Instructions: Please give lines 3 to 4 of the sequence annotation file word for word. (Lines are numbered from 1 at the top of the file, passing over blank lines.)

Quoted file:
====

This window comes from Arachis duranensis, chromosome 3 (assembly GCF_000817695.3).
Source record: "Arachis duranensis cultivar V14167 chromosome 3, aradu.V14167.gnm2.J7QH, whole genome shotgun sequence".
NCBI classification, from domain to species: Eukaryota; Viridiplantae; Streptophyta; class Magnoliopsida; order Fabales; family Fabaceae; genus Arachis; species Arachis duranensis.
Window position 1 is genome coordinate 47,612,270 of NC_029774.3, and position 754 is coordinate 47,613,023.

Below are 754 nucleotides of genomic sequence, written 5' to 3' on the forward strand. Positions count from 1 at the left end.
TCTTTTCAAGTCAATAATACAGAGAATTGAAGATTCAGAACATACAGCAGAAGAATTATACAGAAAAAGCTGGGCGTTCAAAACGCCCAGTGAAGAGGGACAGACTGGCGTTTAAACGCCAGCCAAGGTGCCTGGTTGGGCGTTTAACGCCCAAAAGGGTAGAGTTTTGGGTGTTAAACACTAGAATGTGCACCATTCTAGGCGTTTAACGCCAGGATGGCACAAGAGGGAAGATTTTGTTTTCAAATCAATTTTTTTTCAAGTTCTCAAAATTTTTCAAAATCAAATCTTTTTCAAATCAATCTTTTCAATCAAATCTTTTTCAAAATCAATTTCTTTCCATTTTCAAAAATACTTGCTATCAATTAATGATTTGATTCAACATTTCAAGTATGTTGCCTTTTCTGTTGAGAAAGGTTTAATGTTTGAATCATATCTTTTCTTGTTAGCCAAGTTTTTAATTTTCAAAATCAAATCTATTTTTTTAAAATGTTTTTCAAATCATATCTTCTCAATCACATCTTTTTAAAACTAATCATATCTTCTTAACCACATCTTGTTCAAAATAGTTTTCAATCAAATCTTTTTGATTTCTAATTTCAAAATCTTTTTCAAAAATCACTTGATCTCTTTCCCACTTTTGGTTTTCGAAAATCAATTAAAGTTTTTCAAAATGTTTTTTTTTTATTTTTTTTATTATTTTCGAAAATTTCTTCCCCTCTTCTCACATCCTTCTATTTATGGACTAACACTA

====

NCBI classification, from domain to species: Eukaryota; Viridiplantae; Streptophyta; class Magnoliopsida; order Fabales; family Fabaceae; genus Arachis; species Arachis duranensis.
Window position 1 is genome coordinate 47,612,270 of NC_029774.3, and position 754 is coordinate 47,613,023.